A pool fire is a turbulent diffusion fire burning above a horizontal pool of vaporising hydrocarbon fuel where the fuel has zero or low initial momentum. Fires in the open will be well ventilated (fuel-controlled), but fires within enclosures may become under-ventilated (ventilation-controlled). Pool fires may be static (e.g. where the pool is contained) or 'running' fires. Pool fires represent a significant element of the risk associated with major accidents on offshore installations, particularly for Northern North Sea (NNS) installations that may have large liquid hydrocarbon inventories.
The objectives of this area of fire hazard assessment are:
There are major uncertainties in the behaviour and properties of fires of condensate and higher molecular weight and multi-component materials and very large flames of all materials; behaviour of running fires and of liquids released from pressurised containment
The influence of water deluge and foam on fuel distribution and pool fire mass burning rates and the influence of pool shape on radiation and soot shielding is not well understood.
The effect of scale on fire size, geometry and radiation, particularly for very large fires and the ability to predict the overall behaviour of large hydrocarbon pool fires in offshore structures is poor.
Validation and accuracy of field model applications to offshore compartment fires is questionable.
There is no difference in the burning rate between pool fires on water or steel.
Fuel-controlled pool fires are characterised by rapid rise in temperature (up to 1300 ° C) and high heat fluxes (up to 320 kW m-2) in insulated compartments.
The burning rate (kg s-1 m-2) is not dependent on pool area at large scale and ignition criteria for external flames.
Pool spread characteristics of pool fires on steel plates are not well understood.
Phase I of the JIP:
...included a review of open hydrocarbon pool fire models. Three types of model were evaluated: semi-empirical models (e.g. WHAZAN), field models (e.g. CFD models) and integral models (falling between semi-empirical and field models). It was concluded that well-validated, semi-empirical models represented the best available models for the prediction of heat fluxes to objects outside flames, provided that such models are used within their range of validity.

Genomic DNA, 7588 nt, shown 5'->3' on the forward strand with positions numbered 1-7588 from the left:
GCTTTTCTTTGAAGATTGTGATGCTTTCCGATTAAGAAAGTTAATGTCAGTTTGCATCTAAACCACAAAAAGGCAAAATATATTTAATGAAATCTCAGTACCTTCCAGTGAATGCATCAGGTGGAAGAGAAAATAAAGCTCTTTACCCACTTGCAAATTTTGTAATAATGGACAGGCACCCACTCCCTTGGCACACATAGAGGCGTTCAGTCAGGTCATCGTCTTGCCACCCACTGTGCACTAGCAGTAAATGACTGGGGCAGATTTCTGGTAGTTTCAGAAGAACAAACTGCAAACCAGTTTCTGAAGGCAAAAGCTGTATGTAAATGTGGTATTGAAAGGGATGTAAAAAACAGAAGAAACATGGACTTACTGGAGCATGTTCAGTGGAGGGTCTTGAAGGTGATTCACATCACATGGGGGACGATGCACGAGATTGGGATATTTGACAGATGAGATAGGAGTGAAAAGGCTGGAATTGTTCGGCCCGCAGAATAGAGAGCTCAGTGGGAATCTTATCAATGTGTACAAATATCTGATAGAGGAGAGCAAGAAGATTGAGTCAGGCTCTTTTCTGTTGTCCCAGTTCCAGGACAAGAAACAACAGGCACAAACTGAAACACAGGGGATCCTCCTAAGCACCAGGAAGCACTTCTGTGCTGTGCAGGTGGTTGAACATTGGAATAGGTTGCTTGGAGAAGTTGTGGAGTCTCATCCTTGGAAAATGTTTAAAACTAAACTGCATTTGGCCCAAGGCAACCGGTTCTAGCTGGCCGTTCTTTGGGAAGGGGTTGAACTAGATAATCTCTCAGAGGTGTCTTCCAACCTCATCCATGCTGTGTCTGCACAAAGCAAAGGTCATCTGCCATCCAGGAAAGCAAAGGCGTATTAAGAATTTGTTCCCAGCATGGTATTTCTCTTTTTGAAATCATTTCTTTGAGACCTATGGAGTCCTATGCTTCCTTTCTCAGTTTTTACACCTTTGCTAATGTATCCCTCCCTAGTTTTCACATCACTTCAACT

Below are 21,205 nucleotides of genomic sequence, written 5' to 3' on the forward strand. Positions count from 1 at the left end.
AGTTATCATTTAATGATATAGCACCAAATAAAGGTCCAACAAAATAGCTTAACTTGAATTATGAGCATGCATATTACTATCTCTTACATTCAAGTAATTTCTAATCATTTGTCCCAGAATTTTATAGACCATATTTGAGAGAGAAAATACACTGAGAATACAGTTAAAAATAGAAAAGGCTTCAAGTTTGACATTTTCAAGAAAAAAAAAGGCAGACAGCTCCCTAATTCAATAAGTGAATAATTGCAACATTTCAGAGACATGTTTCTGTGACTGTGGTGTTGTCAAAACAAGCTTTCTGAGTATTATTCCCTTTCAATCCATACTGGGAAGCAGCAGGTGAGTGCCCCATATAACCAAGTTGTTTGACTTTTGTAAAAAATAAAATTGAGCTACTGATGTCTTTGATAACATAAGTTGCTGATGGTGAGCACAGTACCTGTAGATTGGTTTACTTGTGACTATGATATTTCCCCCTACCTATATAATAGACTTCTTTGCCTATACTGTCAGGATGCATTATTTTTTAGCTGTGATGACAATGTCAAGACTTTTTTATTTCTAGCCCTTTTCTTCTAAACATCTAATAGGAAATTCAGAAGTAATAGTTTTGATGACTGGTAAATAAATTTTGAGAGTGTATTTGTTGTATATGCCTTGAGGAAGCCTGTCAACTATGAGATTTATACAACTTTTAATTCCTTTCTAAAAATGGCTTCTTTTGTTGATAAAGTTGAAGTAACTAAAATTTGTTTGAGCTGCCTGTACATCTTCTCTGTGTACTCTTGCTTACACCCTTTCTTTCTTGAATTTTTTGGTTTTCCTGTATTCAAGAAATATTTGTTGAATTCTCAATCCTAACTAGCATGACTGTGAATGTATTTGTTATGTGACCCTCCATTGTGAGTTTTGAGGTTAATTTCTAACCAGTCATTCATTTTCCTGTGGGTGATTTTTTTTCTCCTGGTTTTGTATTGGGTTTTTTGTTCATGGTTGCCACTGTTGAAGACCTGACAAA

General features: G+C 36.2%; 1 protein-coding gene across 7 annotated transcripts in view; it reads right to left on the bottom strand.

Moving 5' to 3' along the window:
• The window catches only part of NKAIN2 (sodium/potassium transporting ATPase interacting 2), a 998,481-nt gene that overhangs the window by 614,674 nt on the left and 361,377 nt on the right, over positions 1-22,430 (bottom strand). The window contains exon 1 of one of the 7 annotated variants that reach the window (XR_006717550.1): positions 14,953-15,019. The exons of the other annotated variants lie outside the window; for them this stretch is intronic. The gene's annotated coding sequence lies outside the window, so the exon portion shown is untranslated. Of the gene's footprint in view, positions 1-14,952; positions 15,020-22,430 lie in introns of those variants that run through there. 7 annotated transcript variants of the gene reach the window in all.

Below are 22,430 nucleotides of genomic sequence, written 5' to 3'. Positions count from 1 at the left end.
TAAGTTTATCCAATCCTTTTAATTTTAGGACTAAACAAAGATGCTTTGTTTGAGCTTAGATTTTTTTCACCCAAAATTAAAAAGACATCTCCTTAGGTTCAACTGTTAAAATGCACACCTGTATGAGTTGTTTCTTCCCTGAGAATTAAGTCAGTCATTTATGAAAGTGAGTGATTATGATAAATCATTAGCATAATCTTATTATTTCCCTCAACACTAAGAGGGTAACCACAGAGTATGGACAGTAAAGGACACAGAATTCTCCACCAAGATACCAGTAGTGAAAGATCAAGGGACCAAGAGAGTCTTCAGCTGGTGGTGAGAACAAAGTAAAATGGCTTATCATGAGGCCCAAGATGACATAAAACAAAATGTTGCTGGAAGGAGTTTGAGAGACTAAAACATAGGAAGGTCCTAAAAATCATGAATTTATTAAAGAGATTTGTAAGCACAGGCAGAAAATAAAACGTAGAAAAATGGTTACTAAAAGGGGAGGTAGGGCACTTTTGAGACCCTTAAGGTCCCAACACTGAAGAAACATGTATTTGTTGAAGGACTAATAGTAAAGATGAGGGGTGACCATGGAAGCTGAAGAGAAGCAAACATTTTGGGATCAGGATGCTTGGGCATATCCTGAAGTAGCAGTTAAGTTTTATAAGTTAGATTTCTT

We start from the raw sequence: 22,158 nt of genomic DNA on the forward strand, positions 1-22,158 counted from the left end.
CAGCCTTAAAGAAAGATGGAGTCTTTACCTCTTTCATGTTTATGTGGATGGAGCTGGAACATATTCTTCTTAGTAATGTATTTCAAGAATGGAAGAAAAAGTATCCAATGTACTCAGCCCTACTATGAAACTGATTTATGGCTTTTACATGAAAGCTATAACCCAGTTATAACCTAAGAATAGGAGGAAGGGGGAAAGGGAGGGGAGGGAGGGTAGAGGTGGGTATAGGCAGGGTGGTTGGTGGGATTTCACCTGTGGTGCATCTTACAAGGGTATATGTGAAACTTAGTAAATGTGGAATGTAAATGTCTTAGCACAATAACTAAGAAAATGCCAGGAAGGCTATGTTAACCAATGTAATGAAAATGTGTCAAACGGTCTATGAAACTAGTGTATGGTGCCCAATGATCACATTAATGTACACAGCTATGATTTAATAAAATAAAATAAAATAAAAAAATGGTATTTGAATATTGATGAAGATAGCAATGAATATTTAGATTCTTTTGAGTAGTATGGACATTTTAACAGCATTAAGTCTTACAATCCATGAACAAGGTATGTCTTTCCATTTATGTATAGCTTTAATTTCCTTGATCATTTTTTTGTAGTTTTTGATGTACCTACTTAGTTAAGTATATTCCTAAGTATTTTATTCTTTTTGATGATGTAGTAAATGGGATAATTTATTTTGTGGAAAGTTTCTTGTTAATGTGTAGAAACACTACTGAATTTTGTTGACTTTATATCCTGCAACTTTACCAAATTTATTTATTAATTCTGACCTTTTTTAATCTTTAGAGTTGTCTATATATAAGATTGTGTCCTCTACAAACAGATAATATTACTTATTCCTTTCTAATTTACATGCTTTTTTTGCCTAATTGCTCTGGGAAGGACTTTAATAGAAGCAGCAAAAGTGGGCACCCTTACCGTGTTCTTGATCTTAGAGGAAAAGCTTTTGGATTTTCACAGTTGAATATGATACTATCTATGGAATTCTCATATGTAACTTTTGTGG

Compartment fire modelling, have two types of Code: zone models and field models. It was concluded that zone models (typically used for modelling fires within buildings) encounter severe limitations in modelling large offshore compartment fires.
Phase II of the JIP included a fire model evaluation exercise. This considered three jet-fire scenarios, but no pool-fire scenarios. However it did generate high quality data that were considered suitable for future pool fire model evaluation. It has been recognised from Phase II of the JIP that a more extensive fire model evaluation exercise is warranted, involving a greater number of models and test scenarios.
POOLFIRE6 (Rew and Hulbert, 1996), sponsored by HSE has been validated against a wide range of test data and found to give good results for all fuel types except methanol. The model performs as well for smoky, obscured heavy hydrocarbon fuels as it does for clean burning fuels such as LNG. Other pool fire models widely used include that of Mudan and Croce (SFPE, 1995) and the pool fire models contained in Shell's FRED software, DNV's PHAST and NEPTUNE software packages and the 'Yellow' Book (and associated software, EFFECTS).
There is currently no reliable, general method for calculating ventilation-controlled compartment burning rates, and how they respond to changes in enclosure geometry, ventilation and fuel spill size. Without this basic knowledge of the rate of fuel consumption it is impossible to assess the internal temperature and size of external projected flame.
Currently no criteria have been established to determine when pool fires in compartments self-extinguish. Some preliminary data on this were produced by HSL (Atkinson, 2001) for fires in fully welded compartments. These tests also showed that relatively small cracks in key locations could prevent self-extinction.
The large external flames projected from ventilation-controlled fires can threaten escape routes on offshore installations and a reliable method to assess the size and shape of external flames is needed. The key variable in such an assessment is the mass flow of unburned fuel from the fire. Computational methods might provide useful support to experimental work in this area.
External flaming may not occur if the burning hydrocarbon spill is sufficiently distant from the vent and there is no piloting at the vent. In this case unburned fuel vapour is released. The potential for the generation of explosive mixtures remote from ventilation controlled offshore fires should be investigated.
Software packages commonly used for offshore QRA studies include codes such as ARAMAS, NEPTUNE and PLATO. These codes appear only to model open pool fires, which would not represent the particular features of confined or ventilation-controlled fires (e.g. external flaming).